Lots of animals, including humans suffer from allergies. Just as you may wake up on a Summer’s day with a snuffly nose, so may your cat! In this article, we look at what causes allergies in cats and how we can spot and treat the symptoms.

The trigger for an allergy is usually harmless and most animals don’t develop allergy symptoms. However, some animals have a particularly sensitive immune system which launches an attack on a foreign substance in the body, even if that substance is usually harmless. Some allergies are non-seasonal, such as food allergies and allergies to medications. However, some allergies are seasonal, such as dust and pollen.

cat allergy

What Are Cats Allergic To?

Cats can be allergic to lots of different things, including;

  • Medications
  • Perfumes
  • Soaps and shampoos
  • Cleaning products
  • Plants
  • Cigarette smoke
  • Fabrics, rubber and plastic materials
  • Food
  • Dust, pollens, mould and fungi
  • Fleas

Allergies Fall in to Two Categories – Contact and Inhalant

Contact allergies include allergies to things like shampoos, soaps, cleaning products and plants. It is less common for cats to suffer these types of allergies as their hair protects them from most substances.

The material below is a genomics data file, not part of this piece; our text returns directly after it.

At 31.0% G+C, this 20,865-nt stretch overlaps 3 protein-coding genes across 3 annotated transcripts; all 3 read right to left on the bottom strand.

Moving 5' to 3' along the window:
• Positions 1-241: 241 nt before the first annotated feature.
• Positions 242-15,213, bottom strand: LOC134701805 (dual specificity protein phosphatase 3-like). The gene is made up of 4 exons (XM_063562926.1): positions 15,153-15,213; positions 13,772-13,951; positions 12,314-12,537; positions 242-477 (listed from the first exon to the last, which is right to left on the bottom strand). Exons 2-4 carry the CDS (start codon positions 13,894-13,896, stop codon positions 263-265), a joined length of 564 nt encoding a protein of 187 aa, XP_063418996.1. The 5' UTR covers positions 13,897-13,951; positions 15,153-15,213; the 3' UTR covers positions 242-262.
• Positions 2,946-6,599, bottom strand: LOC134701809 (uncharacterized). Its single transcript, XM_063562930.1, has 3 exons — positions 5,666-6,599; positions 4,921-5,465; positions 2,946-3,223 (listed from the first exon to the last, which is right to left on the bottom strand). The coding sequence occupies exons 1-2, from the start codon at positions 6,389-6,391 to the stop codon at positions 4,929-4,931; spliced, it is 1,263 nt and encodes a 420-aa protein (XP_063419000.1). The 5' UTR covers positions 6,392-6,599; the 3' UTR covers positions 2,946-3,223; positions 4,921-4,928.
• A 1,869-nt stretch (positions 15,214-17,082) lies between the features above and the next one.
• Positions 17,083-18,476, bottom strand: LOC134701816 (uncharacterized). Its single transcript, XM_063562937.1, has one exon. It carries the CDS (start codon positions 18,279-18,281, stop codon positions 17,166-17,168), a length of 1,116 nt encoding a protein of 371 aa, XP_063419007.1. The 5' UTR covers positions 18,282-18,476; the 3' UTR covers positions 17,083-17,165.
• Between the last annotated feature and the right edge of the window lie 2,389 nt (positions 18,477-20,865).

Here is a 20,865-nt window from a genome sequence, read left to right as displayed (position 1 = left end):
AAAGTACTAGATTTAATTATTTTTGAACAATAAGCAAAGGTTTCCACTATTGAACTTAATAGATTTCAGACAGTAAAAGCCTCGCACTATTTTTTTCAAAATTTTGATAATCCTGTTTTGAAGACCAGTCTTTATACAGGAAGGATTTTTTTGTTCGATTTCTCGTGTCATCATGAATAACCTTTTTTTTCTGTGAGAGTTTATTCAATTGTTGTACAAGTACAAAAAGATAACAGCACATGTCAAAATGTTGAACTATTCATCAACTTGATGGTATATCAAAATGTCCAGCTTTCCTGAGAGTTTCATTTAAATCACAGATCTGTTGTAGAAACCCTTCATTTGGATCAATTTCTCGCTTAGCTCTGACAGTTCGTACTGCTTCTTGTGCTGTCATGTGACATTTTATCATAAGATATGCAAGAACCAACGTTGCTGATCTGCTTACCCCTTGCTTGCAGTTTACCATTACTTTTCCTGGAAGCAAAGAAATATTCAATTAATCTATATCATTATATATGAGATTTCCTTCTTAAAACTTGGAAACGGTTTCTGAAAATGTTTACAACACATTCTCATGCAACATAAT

Inhalant allergies are caused by the cat inhaling airborne agents such as dust, pollen, moulds and fungi.

During the initial contact with an agent, the body will begin to produce antibodies within a certain type of white blood cell. If the body has contact with this agent again, the cells release antibodies in the form of antigens. The antigens cause the allergy symptoms, and over time, the body releases larger amounts of antigens, causing more and more severe symptoms. One well-known antigen is histamine, hence the “anti-histamines” that are often prescribed to counteract the symptoms of an allergic reaction.

Cat Allergy Symptoms

  • Licking or chewing of the feet. Cats are clean animals and naturally groom themselves regularly. However, if you notice that they are licking their feet more frequently than normal or chewing them, it may be because an allergy is irritating the skin around their paws.